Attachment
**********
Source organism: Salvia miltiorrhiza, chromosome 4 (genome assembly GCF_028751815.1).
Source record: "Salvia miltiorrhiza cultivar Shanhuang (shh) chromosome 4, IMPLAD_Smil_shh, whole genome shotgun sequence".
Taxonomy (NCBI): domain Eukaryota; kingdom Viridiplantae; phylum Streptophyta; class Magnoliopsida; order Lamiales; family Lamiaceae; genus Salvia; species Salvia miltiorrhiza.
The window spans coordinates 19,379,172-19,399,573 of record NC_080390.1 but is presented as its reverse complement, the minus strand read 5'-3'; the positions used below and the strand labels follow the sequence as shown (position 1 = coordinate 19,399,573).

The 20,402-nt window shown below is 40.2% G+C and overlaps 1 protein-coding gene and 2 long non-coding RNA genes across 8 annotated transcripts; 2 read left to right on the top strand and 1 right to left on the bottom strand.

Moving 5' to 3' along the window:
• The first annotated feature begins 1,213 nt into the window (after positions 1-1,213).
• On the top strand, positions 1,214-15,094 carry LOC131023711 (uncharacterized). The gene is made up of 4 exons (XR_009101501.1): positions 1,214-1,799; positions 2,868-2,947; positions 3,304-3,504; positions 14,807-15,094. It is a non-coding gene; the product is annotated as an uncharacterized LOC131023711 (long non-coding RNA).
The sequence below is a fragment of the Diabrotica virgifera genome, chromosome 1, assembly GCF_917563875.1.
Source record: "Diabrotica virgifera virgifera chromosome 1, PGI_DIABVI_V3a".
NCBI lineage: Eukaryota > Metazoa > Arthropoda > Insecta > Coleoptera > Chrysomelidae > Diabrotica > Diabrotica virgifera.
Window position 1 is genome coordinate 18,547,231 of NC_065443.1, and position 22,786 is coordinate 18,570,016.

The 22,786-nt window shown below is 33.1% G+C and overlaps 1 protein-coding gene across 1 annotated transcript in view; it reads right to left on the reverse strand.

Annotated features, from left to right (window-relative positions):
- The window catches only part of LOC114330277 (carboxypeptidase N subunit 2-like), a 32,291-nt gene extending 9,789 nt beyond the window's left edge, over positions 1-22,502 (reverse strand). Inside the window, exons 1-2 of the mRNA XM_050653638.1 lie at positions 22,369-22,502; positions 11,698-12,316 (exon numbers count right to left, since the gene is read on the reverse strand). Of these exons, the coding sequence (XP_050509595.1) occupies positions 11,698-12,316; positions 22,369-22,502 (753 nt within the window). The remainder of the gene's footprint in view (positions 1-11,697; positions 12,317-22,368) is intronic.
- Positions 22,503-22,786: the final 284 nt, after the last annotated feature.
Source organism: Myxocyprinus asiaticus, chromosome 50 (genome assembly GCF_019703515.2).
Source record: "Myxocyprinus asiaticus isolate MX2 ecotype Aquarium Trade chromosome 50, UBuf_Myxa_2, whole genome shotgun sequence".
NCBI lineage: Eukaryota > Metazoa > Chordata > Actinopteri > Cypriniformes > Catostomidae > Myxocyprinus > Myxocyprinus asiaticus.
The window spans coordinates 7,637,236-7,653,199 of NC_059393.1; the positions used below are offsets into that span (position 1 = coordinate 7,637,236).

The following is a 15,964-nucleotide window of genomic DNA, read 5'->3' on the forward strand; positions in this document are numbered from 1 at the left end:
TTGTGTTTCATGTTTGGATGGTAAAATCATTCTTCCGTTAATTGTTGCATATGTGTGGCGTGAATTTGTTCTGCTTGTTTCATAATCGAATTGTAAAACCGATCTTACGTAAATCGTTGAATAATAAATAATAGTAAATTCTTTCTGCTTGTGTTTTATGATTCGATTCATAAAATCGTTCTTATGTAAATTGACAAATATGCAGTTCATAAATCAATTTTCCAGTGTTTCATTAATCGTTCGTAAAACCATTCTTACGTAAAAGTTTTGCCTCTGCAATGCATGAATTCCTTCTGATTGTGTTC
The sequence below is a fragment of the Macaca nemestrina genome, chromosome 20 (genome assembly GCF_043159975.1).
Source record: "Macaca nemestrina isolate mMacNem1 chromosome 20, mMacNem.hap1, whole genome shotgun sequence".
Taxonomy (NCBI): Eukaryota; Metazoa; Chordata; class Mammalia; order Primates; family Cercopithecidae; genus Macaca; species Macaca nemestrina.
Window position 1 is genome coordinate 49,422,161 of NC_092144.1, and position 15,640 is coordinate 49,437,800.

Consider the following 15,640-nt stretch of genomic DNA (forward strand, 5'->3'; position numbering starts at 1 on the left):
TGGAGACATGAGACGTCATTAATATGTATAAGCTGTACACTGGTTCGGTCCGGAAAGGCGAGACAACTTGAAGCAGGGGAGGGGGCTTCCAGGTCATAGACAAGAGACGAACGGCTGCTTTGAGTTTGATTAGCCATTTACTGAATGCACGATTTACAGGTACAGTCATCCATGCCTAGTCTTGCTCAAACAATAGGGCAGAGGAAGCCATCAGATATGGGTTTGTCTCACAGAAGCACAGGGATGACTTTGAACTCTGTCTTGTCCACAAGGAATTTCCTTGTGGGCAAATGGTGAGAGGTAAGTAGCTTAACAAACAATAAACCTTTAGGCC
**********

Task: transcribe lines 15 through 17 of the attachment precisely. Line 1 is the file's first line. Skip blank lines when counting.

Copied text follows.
- The window catches only part of LOC114330277 (carboxypeptidase N subunit 2-like), a 32,291-nt gene extending 9,789 nt beyond the window's left edge, over positions 1-22,502 (reverse strand). Inside the window, exons 1-2 of the mRNA XM_050653638.1 lie at positions 22,369-22,502; positions 11,698-12,316 (exon numbers count right to left, since the gene is read on the reverse strand). Of these exons, the coding sequence (XP_050509595.1) occupies positions 11,698-12,316; positions 22,369-22,502 (753 nt within the window). The remainder of the gene's footprint in view (positions 1-11,697; positions 12,317-22,368) is intronic.
- Positions 22,503-22,786: the final 284 nt, after the last annotated feature.
Source organism: Myxocyprinus asiaticus, chromosome 50 (genome assembly GCF_019703515.2).